United States v. Derrick Davis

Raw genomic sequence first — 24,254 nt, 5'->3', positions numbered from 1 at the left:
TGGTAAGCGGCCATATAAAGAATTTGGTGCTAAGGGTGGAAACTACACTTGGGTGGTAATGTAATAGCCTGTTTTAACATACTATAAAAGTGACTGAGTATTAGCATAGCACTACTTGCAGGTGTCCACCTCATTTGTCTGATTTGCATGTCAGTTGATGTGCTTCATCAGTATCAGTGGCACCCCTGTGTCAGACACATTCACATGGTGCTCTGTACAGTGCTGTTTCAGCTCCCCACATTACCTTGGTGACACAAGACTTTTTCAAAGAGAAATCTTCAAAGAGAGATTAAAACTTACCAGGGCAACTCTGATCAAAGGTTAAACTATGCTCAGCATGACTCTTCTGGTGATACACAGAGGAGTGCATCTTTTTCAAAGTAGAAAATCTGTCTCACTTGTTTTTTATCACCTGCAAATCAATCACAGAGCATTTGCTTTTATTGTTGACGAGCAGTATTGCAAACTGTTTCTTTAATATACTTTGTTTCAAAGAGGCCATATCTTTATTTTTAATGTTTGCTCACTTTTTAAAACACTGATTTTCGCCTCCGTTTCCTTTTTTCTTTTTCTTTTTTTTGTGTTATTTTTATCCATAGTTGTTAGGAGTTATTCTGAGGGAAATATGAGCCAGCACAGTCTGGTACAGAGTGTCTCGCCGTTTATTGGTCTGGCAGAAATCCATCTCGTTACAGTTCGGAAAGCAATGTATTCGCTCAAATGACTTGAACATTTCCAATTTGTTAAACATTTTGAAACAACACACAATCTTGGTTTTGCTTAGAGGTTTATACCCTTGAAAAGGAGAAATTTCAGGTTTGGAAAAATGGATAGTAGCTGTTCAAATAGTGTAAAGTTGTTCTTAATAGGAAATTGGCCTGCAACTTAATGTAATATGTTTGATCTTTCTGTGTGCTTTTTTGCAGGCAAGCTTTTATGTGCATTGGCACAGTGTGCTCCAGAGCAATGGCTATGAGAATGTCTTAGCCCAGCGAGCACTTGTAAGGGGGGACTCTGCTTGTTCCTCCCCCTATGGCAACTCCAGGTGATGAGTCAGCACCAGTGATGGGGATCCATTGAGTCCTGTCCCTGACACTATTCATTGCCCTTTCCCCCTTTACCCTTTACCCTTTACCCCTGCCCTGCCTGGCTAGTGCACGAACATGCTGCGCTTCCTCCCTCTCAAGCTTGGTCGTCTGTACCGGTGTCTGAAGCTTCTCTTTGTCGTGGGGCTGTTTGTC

In the United States Court of Appeals for the Seventh Circuit ____________________ No. 21-1778 UNITED STATES OF AMERICA, Plaintiff-Appellee, v. DERRICK DAVIS, Defendant-Appellant. ____________________ Appeal from the United States District Court for the Northern District of Illinois, Eastern Division. No. 20 CR 603 — Ronald A. Guzmán, Judge. ____________________ ARGUED NOVEMBER 12, 2021— DECIDED AUGUST 4, 2022 ____________________ Before SYKES, Chief Judge, and RIPPLE and ST. EVE, Circuit Judges. SYKES, Chief Judge. On June 15, 2019, Chicago police were sent to the area of Sacramento Boulevard and Fillmore Street to investigate a report of shots fired. When the officers arrived, they saw two cars that had just collided at that location. They also noted signs of a shoot-out. One of the crashed cars had a bullet hole in its windshield and a shat- 2 No. 21-1778 tered rear window. A bystander reported that one of the drivers had a gun. As the officers approached, they saw Derrick Davis toss a handgun under a nearby parked car. Davis was the driver of one of the crashed cars—the one with the bullet damage. The officers arrested him and recovered the firearm, a loaded Beretta with a bullet in the chamber. While in jail Davis called an unidentified third party and described what happened in the moments before the crash. According to the government’s interpretation of the record- ed call, Davis’s description contained an admission that he had actively participated in the shoot-out. A grand jury indicted Davis for possessing a firearm as a felon in violation of 18 U.S.C. § 922(g)(1). He pleaded guilty pursuant to a written plea agreement in which he admitted that he unlawfully possessed—and tried to hide—the loaded Beretta handgun. He did not admit that he participated in the shoot-out. The presentence report (“PSR”) noted Davis’s incriminating phone call from jail but recommended against applying a sentencing enhancement for possessing the firearm in connection with another felony—i.e., the shooting. See U.S.S.G. § 2K2.1(b)(6)(B). The probation officer conclud- ed that the evidence was insufficient to support a finding that Davis was involved in the shooting. Without objection, the district judge adopted the PSR’s findings. Nevertheless, the government argued that the recorded phone call established Davis’s active participation in the shoot-out. The judge agreed and relied on that fact to justify an above-Guidelines sentence of 84 months in prison. No. 21-1778 3 The sentencing decision rests on conflicting findings that cannot be reconciled. The judge adopted the PSR’s recom- mendation not to apply the § 2K2.1(b)(6)(B) enhancement because the evidence was insufficient to prove Davis’s involvement in the shooting. Yet the judge accepted the government’s position that the recorded phone call from jail established that Davis was indeed an active participant. And the judge explained his above-Guidelines sentence in large part by reference to that finding. The inconsistency in the judge’s findings is a procedural error that warrants correc- tion. We vacate and remand for resentencing. I. Background In the early afternoon of June 15, 2019, Chicago police were dispatched …

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